Suspension of Catalan self-government / Main Corsican pro-autonomy party launched / Western Sahara process

13 to 19 October

Spanish president Mariano Rajoy.
Spanish president Mariano Rajoy. Author: EPP
WEEKLY ROUNDUP. The Spanish government continues gearing up for the partial suspension of Catalonia’s self-government, some of its measures beginning to take shape: elections, police and public media will be among the affected areas. Self-government talks in Corsica too, in a quite different mood: an alliance of pro-autonomy and pro-independence parties is seeking to get legislative powers in three years’ time. The new, merged party of the pro-autonomy camp has just held its founding Congress. In Western Sahara, the new UN envoy faces a difficult task to relaunch political dialogue, while in South Yemen a new pro-independence initiative is being announced.


Spanish government to partially suspend Catalan autonomy. Terms and scope of the suspension are being discussed by the Spanish government and main opposition party PSOE. One of the measures included is to suspend the ability of the Catalan president to call elections —according to the Catalan Statute of Autonomy, he or she is the only authority with powers to cal them— in order to force a snap election in January. Some PP leaders have expressed support for preventing pro-independence parties from running for office. Speaking to Antena 3 broadcaster, socialist leader Carmen Calvo has suggested that government intervention will also affect two pillars of Catalan self-government: the public media and the autonomous police.

This package of measures adds to the intervention of Catalan government’s finances —which was decreed by the Spanish ministry of Finance in September— and to the attempt to prevent by force —with the result of almost 900 people injured— the holding of Catalonia’s referendum of independence, 1 October.

The Spanish government announced, October 19, that it would push ahead with the paperwork of article 155 of the Constitution, which allows the government to “force” an autonomous community to fulfill certain functions and to “give instructions” to the community’s authorities.

The announcement came after Catalan president Carles Puigdemont answered two requirements from the Spanish government on whether Catalonia had declared independence on 10 October. Puigdemont’s letter said proceedings to enforce Article 155 —which had been launched on 16 October by the Spanish government— amounted to a denial by Madrid for dialogue. Thus, Puigdemont went on, “the Parliament of Catalonia will proceed, if deemed appropriate, to vote on the formal declaration of independence, which it did not vote on October 10.” The declaration was not voted, but was signed by all 72 pro-independence MPs, who hold the absolute majority at the Catalan chamber. A debate on whether such vote should be triggered was held October 19 by both pro-independence parliamentary groups (Together for Yes and CUP), without any definitive agreement being publicly reported.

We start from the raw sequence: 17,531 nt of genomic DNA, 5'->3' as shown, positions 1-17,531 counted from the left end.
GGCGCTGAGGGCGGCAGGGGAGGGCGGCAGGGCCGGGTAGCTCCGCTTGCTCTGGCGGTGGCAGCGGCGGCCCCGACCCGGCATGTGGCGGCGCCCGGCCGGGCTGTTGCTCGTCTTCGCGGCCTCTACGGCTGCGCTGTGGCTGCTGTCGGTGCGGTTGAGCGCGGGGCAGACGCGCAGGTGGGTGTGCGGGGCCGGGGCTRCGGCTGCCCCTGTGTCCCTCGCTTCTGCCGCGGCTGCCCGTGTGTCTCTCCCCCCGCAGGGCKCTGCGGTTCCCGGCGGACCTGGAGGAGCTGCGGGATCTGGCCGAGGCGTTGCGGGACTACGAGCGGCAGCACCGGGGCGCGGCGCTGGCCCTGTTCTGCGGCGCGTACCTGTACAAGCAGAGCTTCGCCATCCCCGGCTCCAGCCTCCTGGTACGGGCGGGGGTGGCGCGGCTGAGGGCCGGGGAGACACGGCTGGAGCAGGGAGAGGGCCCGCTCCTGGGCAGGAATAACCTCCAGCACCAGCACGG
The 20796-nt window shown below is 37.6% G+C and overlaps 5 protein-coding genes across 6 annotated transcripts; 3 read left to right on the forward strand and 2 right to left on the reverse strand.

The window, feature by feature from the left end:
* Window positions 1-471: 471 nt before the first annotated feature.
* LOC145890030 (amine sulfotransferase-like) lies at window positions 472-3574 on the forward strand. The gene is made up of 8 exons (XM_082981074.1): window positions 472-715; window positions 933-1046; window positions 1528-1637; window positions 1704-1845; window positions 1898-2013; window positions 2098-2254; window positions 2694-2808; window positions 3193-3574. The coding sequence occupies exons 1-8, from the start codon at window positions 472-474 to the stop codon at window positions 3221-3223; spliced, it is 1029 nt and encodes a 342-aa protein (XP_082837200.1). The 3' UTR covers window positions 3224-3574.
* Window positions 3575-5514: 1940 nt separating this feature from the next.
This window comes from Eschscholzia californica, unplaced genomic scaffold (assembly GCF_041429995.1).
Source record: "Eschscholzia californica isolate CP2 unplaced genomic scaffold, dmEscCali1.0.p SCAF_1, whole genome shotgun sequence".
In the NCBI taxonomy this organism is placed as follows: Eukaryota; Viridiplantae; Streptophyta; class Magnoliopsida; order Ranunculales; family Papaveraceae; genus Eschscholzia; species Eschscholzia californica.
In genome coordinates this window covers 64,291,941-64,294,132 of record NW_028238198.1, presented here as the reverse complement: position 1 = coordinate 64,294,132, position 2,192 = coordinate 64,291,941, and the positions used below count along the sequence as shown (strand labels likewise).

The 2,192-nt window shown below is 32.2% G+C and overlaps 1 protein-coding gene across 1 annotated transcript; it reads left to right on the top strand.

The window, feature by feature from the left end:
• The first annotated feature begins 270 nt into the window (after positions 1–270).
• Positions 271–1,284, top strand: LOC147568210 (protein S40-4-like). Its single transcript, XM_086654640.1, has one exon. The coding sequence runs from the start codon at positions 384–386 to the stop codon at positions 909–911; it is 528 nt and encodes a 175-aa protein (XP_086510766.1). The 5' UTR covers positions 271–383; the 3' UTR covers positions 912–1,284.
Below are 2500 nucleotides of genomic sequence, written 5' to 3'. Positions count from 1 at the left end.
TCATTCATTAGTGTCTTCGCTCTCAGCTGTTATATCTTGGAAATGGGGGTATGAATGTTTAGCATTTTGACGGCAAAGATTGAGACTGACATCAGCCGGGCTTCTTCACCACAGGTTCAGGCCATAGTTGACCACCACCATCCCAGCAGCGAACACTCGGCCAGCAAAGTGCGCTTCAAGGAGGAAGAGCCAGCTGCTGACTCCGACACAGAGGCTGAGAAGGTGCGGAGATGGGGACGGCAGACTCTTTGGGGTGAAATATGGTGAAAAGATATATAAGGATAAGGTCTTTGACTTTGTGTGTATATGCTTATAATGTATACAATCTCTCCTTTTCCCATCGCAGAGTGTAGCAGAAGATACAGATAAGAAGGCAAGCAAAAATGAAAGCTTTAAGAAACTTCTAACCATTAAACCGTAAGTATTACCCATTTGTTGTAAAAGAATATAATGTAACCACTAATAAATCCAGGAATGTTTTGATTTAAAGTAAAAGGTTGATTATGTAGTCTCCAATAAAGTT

The decision came the same week that Spain’s exceptional high court, the Audiencia Nacional, sent to prison without bail Jordi Sànchez and Jordi Cuixart, the president of grassroots pro-independence organizations Catalan National Assembly (ANC) and Òmnium under charges of sedition. The pro-independence movement considers them political prisoners, and has held massive demonstrations in the streets of Catalan cities and towns over the week, asking for their immediate release.


Corsican pro-autonomy parties mergeA former alliance made up of Corsican Nation Party (PNC), Inseme and Chjama Naziunale has become a single party (Femu a Corsica) and has held its founding Congress. The first goal of the new party will be to win the Corsican election —under an alliance with pro-independence Corsica Libera party— in December. Within three years’ time, Femu a Corsica and Corsica Libera seek to obtain a Statute for the island that includes co-official status for Corsican and law-making powers.

Horst Kohler faces uphill task to relaunch Western Sahara dialogue. The former German president and new UN special envoy for Western Sahara, has been tasked to rebuild expectations for a negotiated solution to the conflict in the Moroccan-occupied country. Kohler, in his first mission on the ground since his appointment, has been received by the Moroccan king and the Moroccan government of Morocco, and has visited Sahrawi refugee camps, where he has met Polisario Front leaders.

Santiago Maldonado case: corpse found in river. The young man is missing since August 1, when he was participating in a protest of the Pu Lof Mapuche community in Cushamen (Argentina). A group of divers discovered, 17 October, a corpse in the Chubut River. Argentinian authorities investigate whether it is Maldonado’s. The Pu Lof community believes the corpse was left there on purpose, and argues “it is impossible not to have seen it” in previous searches. A gendarme has been indicted. The Argentinian government has been making surprising turns in its explanations and theories on the case.

Yet another pro-independence initiative announced in South Yemen.It is now the turn for former Aden governor Aidaroos al-Zubaidi, who says he will organize a South Yemeni Parliament that will be responsible for administering the territory. At the same time, the South Yemeni leader says a referendum on independence will be “soon” announced. South Yemen’s independence movement, however, has a long history of division, which has not stopped in 2017. A civil war started in Yemen in 2015. Most pro-independence South Yemenis support one of two Yemen’s governments, that of Aden-based Mansur Hadi. Parts of South Yemen are controlled by various jihadi or tribal groups.